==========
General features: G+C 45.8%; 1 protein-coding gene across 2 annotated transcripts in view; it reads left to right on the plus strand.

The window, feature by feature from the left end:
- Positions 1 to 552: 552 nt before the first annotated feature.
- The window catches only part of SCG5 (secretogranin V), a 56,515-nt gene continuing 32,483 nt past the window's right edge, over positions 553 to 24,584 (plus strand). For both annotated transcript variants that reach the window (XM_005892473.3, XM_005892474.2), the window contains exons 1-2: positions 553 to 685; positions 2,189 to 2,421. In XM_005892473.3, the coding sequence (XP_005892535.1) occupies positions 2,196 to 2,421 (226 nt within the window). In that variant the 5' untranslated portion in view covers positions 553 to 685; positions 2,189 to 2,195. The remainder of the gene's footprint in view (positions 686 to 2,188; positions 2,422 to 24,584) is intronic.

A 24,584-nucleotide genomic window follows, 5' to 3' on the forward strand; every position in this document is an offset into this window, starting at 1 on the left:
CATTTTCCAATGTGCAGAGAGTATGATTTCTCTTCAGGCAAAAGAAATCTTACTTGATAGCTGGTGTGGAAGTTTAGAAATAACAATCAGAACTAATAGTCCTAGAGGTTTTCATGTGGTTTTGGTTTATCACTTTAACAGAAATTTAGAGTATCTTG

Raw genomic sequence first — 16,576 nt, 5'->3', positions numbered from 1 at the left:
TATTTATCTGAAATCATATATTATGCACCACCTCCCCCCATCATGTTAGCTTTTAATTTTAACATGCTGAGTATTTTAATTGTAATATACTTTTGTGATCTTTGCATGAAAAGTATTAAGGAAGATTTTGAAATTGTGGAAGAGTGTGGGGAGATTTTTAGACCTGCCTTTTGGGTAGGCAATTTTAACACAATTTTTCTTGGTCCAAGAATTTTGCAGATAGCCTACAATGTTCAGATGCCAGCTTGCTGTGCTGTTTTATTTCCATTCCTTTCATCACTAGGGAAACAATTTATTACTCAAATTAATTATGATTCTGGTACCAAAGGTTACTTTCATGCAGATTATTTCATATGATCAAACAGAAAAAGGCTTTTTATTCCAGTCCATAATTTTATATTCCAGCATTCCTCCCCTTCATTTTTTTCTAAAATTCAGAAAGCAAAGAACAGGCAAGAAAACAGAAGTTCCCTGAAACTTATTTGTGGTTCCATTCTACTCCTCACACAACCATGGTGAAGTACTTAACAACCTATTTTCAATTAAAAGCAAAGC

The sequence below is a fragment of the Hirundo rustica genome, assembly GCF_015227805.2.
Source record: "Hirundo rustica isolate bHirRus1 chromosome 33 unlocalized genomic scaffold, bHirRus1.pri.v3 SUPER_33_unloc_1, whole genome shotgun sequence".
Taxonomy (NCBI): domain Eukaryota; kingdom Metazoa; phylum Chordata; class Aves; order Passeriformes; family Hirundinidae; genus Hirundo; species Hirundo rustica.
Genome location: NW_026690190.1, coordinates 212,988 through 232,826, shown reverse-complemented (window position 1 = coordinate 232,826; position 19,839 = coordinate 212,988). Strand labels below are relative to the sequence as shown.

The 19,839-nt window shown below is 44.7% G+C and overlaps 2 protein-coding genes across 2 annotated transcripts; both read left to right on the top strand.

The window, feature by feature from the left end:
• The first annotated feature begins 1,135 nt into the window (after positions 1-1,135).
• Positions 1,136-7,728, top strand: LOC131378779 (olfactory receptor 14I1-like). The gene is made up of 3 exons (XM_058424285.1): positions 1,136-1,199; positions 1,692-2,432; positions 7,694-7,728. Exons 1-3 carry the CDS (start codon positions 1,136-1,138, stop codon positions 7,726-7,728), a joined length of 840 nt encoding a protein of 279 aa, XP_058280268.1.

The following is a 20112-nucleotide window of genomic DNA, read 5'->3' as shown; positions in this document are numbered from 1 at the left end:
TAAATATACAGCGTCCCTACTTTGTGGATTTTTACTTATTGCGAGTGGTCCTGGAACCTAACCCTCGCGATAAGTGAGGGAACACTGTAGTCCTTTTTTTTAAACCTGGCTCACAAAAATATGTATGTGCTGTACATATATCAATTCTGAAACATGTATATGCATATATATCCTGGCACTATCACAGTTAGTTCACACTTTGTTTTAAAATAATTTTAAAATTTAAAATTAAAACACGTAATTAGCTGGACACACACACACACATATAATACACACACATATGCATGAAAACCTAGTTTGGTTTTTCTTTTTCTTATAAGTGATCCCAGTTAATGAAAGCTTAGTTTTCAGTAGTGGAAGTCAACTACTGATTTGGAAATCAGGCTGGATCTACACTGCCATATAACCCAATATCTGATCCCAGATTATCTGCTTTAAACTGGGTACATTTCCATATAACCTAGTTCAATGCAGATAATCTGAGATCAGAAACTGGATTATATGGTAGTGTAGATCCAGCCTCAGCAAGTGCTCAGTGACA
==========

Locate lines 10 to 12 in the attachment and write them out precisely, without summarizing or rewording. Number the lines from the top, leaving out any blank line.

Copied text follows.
Source record: "Hirundo rustica isolate bHirRus1 chromosome 33 unlocalized genomic scaffold, bHirRus1.pri.v3 SUPER_33_unloc_1, whole genome shotgun sequence".
Taxonomy (NCBI): domain Eukaryota; kingdom Metazoa; phylum Chordata; class Aves; order Passeriformes; family Hirundinidae; genus Hirundo; species Hirundo rustica.
Genome location: NW_026690190.1, coordinates 212,988 through 232,826, shown reverse-complemented (window position 1 = coordinate 232,826; position 19,839 = coordinate 212,988). Strand labels below are relative to the sequence as shown.